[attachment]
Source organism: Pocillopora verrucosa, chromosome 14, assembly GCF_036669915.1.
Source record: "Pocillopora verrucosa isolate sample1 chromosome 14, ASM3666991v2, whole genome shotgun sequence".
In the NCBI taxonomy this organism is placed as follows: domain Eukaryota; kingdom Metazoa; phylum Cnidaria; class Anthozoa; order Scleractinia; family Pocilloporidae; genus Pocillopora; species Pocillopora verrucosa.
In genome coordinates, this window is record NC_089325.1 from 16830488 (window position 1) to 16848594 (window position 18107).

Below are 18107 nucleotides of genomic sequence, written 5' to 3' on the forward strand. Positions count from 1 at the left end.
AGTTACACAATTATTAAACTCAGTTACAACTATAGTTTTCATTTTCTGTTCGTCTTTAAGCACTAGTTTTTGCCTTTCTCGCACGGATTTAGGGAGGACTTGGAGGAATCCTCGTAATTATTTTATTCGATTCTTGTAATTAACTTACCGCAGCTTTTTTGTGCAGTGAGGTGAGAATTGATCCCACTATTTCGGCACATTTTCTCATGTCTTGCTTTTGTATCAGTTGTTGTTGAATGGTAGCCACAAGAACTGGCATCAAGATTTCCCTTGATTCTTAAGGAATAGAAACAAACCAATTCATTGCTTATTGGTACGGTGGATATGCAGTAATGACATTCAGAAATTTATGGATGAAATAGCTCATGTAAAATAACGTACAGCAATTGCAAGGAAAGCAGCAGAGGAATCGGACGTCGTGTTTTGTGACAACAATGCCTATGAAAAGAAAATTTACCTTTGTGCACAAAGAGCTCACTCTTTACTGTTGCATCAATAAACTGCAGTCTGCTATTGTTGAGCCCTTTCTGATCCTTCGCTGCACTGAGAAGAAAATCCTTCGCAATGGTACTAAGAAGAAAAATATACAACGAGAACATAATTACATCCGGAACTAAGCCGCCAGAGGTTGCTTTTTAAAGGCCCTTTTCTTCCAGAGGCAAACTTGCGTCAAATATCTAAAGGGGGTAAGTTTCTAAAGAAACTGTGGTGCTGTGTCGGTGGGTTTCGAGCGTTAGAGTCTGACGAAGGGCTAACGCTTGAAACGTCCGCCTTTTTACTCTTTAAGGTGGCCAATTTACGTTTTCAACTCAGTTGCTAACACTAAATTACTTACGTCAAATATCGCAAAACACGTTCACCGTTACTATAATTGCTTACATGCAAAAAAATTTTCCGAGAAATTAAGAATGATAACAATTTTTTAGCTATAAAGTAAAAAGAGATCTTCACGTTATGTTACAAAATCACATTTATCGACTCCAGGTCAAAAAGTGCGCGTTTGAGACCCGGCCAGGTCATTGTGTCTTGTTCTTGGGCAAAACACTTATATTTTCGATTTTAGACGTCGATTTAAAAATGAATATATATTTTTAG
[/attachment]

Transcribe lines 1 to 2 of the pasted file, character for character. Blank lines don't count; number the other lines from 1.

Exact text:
Source organism: Pocillopora verrucosa, chromosome 14, assembly GCF_036669915.1.
Source record: "Pocillopora verrucosa isolate sample1 chromosome 14, ASM3666991v2, whole genome shotgun sequence".